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In the proof of the statement that weak convergence is equivalent to strong convergence in finite dimensional normed vector space, we need to use the fact that in finite dimensional space convergence in coordinates is equivalent to convergence in norm.

Since in infinite dimensional normed vector space weak convergence is generally different from strong convergence, I guess in infinite dimensional case convergence in coordinates is NOT equivalent to convergence in norm. But I have no example. Could someone give me an example of “convergence in coordinates is not equivalent to convergence in norm”?

Thanks so much.

Update: I think the infinite dimensional space must be separable, for otherwise it does not make sense to talk about “convergence in coordinates”

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  • $\begingroup$ Related $\endgroup$ – Giuseppe Negro Jun 24 '18 at 9:00
  • $\begingroup$ @GiuseppeNegro Thank you Negro. $\endgroup$ – Sam Wong Jun 24 '18 at 9:11
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Consider $\ell^2:=\{(x_1,x_2,\dots):\sum_{n\geq 0}x_n^2<\infty\}$ with norm $\Vert(x_1,x_2,\dots)\Vert=\sqrt{\sum_{n\geq 0}x_n^2}$. Now consider two sequences $(x_n)$ and $(y_n^{(k)})$ where $x_n=0$ for all $n$ and $y_n^{(k)}=\mathbb{1}[n=k]$. Notice that we have $(x_n),(y_n^{(k)})\in\ell^2$ for all $k$. Furthermore, $y_n^{(k)}\to x_n$ as $k\to\infty$ since $y_n^{(k)}=0$ whenever $k>n$. However, for every $k$, $\Vert (x_n)-(y_n^{(k)})\Vert=1$, so $(y_n^{(k)})$ does not converge to $(x_n)$ in the norm.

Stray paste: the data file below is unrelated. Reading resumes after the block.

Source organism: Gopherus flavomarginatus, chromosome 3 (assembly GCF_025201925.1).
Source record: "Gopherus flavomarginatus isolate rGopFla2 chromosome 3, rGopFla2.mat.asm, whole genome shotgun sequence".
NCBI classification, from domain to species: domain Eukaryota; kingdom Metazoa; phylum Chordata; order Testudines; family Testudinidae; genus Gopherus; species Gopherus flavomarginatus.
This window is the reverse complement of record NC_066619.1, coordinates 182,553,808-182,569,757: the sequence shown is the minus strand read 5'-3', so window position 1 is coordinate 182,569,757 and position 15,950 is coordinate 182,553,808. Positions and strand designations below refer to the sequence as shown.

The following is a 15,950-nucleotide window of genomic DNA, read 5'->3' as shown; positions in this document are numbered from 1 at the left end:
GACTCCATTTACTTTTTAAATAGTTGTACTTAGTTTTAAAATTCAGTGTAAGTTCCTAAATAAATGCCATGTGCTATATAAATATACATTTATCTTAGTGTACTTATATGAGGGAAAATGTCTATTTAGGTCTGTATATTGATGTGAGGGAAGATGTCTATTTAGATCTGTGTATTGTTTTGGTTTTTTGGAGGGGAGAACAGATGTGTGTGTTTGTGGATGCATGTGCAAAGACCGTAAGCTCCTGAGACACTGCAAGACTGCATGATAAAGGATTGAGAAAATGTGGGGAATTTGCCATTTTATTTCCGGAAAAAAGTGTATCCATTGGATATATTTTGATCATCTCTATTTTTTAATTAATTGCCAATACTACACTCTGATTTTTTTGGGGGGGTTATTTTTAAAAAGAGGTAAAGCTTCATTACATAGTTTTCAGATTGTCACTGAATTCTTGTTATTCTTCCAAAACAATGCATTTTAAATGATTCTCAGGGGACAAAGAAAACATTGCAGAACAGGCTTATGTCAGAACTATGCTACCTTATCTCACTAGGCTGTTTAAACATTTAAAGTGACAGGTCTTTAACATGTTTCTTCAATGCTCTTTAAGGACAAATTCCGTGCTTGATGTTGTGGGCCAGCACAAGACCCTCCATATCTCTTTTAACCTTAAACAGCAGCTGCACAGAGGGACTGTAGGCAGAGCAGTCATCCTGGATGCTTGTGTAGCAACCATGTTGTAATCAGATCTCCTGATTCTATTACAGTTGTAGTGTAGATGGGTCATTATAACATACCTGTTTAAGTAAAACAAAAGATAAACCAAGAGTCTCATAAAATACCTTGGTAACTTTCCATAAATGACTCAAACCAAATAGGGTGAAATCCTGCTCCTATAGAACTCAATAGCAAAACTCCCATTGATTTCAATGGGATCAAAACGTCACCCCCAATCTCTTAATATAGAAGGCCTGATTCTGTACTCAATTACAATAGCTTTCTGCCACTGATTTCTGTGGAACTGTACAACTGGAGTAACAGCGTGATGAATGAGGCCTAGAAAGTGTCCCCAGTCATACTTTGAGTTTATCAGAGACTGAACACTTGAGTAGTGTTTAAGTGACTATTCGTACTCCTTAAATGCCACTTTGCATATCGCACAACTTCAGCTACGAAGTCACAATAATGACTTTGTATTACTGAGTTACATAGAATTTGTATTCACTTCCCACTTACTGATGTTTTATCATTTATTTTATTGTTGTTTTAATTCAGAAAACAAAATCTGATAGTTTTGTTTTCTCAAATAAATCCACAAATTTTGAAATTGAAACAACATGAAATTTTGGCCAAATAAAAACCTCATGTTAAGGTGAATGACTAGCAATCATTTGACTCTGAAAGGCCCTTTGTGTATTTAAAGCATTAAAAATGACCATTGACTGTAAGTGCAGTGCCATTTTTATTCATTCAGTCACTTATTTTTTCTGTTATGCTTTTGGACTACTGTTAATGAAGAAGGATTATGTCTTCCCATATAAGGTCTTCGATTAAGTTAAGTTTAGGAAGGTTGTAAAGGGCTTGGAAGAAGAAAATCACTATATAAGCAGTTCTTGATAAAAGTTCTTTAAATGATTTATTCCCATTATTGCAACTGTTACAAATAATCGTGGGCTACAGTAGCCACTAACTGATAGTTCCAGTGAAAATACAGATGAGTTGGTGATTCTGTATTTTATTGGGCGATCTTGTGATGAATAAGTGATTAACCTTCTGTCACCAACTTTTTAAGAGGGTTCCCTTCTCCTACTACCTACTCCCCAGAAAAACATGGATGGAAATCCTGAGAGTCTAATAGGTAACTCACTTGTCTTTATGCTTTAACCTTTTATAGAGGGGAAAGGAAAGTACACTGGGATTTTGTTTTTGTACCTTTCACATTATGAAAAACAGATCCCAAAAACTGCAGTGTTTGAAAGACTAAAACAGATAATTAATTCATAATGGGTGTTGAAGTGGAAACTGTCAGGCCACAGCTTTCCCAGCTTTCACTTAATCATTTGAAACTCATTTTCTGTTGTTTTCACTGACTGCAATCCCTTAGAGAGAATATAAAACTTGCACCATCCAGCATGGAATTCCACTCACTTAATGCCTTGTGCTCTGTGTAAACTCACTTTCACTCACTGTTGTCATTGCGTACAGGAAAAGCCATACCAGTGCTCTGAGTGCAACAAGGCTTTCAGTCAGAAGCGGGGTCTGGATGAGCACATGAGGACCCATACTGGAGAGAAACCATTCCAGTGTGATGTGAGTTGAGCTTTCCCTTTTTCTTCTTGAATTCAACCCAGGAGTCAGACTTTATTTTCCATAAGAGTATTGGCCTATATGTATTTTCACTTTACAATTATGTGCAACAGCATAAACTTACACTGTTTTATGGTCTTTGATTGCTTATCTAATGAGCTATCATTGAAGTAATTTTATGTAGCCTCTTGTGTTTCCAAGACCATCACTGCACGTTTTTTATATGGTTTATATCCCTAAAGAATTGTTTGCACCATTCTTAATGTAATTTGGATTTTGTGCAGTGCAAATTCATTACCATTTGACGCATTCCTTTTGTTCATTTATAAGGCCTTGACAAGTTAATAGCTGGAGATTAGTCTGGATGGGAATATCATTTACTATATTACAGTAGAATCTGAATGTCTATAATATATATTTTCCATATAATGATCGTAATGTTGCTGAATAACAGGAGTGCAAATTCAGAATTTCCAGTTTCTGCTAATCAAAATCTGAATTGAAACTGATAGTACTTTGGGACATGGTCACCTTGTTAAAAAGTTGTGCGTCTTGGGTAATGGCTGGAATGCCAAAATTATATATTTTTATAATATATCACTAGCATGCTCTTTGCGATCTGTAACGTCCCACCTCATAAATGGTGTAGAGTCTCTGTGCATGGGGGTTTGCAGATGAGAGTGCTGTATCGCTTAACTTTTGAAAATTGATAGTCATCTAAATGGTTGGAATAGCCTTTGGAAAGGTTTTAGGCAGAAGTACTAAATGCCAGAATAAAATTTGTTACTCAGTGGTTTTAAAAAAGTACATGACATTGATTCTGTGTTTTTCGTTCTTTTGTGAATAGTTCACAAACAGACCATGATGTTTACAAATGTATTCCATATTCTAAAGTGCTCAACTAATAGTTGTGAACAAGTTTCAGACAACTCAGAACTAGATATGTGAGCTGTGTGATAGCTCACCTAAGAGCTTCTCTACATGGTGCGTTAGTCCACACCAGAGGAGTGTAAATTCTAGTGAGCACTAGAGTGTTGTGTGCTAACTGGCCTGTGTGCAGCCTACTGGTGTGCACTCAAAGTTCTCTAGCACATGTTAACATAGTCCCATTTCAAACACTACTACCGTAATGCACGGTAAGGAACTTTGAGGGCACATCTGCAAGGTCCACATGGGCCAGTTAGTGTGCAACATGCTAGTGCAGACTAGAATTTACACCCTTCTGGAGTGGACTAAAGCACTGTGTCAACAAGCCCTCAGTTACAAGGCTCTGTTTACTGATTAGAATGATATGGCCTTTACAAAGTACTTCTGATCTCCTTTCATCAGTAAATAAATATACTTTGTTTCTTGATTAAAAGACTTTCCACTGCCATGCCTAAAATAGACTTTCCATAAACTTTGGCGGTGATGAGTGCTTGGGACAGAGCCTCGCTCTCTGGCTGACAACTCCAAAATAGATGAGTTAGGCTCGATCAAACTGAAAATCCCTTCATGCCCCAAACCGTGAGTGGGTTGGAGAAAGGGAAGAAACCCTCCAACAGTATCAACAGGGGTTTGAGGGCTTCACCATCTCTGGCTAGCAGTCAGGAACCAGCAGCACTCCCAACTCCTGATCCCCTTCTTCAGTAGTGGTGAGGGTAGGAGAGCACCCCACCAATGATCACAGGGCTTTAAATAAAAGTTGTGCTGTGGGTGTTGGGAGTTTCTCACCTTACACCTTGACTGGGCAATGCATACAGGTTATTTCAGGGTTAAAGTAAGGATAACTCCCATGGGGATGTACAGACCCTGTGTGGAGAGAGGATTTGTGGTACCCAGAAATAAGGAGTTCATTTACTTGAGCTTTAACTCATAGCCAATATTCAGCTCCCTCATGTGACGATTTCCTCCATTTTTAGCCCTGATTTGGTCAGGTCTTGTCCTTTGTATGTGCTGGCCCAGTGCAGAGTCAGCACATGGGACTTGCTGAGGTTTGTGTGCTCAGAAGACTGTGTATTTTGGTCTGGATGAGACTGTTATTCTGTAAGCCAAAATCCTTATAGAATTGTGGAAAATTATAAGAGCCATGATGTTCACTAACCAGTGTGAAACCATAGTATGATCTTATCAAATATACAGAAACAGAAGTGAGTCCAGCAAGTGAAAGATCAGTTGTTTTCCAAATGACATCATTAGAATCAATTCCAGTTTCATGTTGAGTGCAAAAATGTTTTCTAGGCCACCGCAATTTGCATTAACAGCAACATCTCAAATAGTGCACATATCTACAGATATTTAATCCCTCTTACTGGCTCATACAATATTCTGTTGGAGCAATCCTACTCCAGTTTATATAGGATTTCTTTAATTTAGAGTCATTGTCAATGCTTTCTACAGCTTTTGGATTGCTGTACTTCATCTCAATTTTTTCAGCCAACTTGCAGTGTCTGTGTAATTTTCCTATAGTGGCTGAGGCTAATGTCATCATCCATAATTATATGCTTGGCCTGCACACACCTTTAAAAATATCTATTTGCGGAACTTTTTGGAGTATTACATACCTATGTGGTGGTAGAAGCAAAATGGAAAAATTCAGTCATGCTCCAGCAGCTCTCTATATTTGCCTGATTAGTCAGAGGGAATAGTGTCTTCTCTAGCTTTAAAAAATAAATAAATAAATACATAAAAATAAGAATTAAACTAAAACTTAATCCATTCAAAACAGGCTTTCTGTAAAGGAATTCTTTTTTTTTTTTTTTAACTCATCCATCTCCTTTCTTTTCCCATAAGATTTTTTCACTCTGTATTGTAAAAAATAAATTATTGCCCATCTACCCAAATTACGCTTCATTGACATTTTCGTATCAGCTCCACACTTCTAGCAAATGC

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  • $\begingroup$ Good example. Thank you Munchhausen. $\endgroup$ – Sam Wong Jun 24 '18 at 9:10
  • $\begingroup$ What is $y_n^{(k)}$ for $n\neq k$? $\endgroup$ – Sigur Aug 13 '19 at 17:53
  • $\begingroup$ The notation $\mathbf{1}[n=k]$ is the indicator of the event "$n=k$". So $y_n^{(k)}$ is $1$ when $n=k$ and $0$ otherwise $\endgroup$ – munchhausen Aug 14 '19 at 18:12

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